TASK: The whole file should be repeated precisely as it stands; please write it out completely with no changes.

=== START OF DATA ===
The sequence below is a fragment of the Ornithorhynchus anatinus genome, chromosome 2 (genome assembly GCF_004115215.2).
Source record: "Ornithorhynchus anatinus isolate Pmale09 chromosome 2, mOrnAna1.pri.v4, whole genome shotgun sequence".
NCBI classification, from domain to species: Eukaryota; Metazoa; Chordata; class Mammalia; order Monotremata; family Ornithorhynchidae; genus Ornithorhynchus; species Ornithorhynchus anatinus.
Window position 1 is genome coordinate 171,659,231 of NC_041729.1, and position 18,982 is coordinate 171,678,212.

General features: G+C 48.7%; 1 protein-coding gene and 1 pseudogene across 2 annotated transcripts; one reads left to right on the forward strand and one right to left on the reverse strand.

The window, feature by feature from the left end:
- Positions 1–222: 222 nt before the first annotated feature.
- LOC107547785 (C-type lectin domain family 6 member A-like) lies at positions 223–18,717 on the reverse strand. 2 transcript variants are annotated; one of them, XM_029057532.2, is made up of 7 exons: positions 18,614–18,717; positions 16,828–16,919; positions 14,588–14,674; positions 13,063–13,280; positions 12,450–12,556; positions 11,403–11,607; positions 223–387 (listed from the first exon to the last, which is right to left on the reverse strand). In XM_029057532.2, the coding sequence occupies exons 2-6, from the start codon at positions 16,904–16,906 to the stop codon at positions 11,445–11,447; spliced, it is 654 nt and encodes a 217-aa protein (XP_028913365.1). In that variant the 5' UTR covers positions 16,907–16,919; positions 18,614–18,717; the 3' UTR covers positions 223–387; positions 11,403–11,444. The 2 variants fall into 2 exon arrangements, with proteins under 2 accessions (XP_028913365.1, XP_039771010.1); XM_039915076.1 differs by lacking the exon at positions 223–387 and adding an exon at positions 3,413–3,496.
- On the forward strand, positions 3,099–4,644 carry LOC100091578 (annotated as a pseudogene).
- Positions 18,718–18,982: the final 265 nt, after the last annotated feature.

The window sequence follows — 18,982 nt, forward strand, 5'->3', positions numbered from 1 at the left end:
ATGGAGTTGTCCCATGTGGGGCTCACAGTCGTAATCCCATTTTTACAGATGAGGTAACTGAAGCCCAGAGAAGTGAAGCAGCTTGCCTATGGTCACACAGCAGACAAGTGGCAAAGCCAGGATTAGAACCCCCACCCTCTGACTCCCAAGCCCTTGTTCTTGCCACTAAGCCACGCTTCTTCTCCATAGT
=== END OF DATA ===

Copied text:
The sequence below is a fragment of the Ornithorhynchus anatinus genome, chromosome 2 (genome assembly GCF_004115215.2).
Source record: "Ornithorhynchus anatinus isolate Pmale09 chromosome 2, mOrnAna1.pri.v4, whole genome shotgun sequence".
NCBI classification, from domain to species: Eukaryota; Metazoa; Chordata; class Mammalia; order Monotremata; family Ornithorhynchidae; genus Ornithorhynchus; species Ornithorhynchus anatinus.
Window position 1 is genome coordinate 171,659,231 of NC_041729.1, and position 18,982 is coordinate 171,678,212.

General features: G+C 48.7%; 1 protein-coding gene and 1 pseudogene across 2 annotated transcripts; one reads left to right on the forward strand and one right to left on the reverse strand.

The window, feature by feature from the left end:
- Positions 1–222: 222 nt before the first annotated feature.
- LOC107547785 (C-type lectin domain family 6 member A-like) lies at positions 223–18,717 on the reverse strand. 2 transcript variants are annotated; one of them, XM_029057532.2, is made up of 7 exons: positions 18,614–18,717; positions 16,828–16,919; positions 14,588–14,674; positions 13,063–13,280; positions 12,450–12,556; positions 11,403–11,607; positions 223–387 (listed from the first exon to the last, which is right to left on the reverse strand). In XM_029057532.2, the coding sequence occupies exons 2-6, from the start codon at positions 16,904–16,906 to the stop codon at positions 11,445–11,447; spliced, it is 654 nt and encodes a 217-aa protein (XP_028913365.1). In that variant the 5' UTR covers positions 16,907–16,919; positions 18,614–18,717; the 3' UTR covers positions 223–387; positions 11,403–11,444. The 2 variants fall into 2 exon arrangements, with proteins under 2 accessions (XP_028913365.1, XP_039771010.1); XM_039915076.1 differs by lacking the exon at positions 223–387 and adding an exon at positions 3,413–3,496.
- On the forward strand, positions 3,099–4,644 carry LOC100091578 (annotated as a pseudogene).
- Positions 18,718–18,982: the final 265 nt, after the last annotated feature.

The window sequence follows — 18,982 nt, forward strand, 5'->3', positions numbered from 1 at the left end:
ATGGAGTTGTCCCATGTGGGGCTCACAGTCGTAATCCCATTTTTACAGATGAGGTAACTGAAGCCCAGAGAAGTGAAGCAGCTTGCCTATGGTCACACAGCAGACAAGTGGCAAAGCCAGGATTAGAACCCCCACCCTCTGACTCCCAAGCCCTTGTTCTTGCCACTAAGCCACGCTTCTTCTCCATAGT